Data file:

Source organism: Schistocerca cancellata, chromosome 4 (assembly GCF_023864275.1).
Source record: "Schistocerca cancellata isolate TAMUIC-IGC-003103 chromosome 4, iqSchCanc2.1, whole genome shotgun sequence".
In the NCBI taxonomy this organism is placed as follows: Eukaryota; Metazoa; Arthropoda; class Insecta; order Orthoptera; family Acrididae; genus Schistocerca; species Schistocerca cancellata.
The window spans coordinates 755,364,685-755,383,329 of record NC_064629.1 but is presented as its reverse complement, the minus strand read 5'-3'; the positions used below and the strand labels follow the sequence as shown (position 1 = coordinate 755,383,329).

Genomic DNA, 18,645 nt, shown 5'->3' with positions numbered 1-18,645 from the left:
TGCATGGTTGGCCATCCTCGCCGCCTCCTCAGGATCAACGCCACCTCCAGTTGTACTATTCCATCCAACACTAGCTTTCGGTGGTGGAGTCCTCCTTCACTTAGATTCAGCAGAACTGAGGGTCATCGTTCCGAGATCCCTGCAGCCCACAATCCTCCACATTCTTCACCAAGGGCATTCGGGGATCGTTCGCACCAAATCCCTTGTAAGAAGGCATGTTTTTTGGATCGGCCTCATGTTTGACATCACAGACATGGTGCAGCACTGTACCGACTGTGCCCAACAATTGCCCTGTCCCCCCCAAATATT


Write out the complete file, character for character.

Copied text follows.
Source organism: Schistocerca cancellata, chromosome 4 (assembly GCF_023864275.1).
Source record: "Schistocerca cancellata isolate TAMUIC-IGC-003103 chromosome 4, iqSchCanc2.1, whole genome shotgun sequence".
In the NCBI taxonomy this organism is placed as follows: Eukaryota; Metazoa; Arthropoda; class Insecta; order Orthoptera; family Acrididae; genus Schistocerca; species Schistocerca cancellata.
The window spans coordinates 755,364,685-755,383,329 of record NC_064629.1 but is presented as its reverse complement, the minus strand read 5'-3'; the positions used below and the strand labels follow the sequence as shown (position 1 = coordinate 755,383,329).

Genomic DNA, 18,645 nt, shown 5'->3' with positions numbered 1-18,645 from the left:
TGCATGGTTGGCCATCCTCGCCGCCTCCTCAGGATCAACGCCACCTCCAGTTGTACTATTCCATCCAACACTAGCTTTCGGTGGTGGAGTCCTCCTTCACTTAGATTCAGCAGAACTGAGGGTCATCGTTCCGAGATCCCTGCAGCCCACAATCCTCCACATTCTTCACCAAGGGCATTCGGGGATCGTTCGCACCAAATCCCTTGTAAGAAGGCATGTTTTTTGGATCGGCCTCATGTTTGACATCACAGACATGGTGCAGCACTGTACCGACTGTGCCCAACAATTGCCCTGTCCCCCCCAAATATT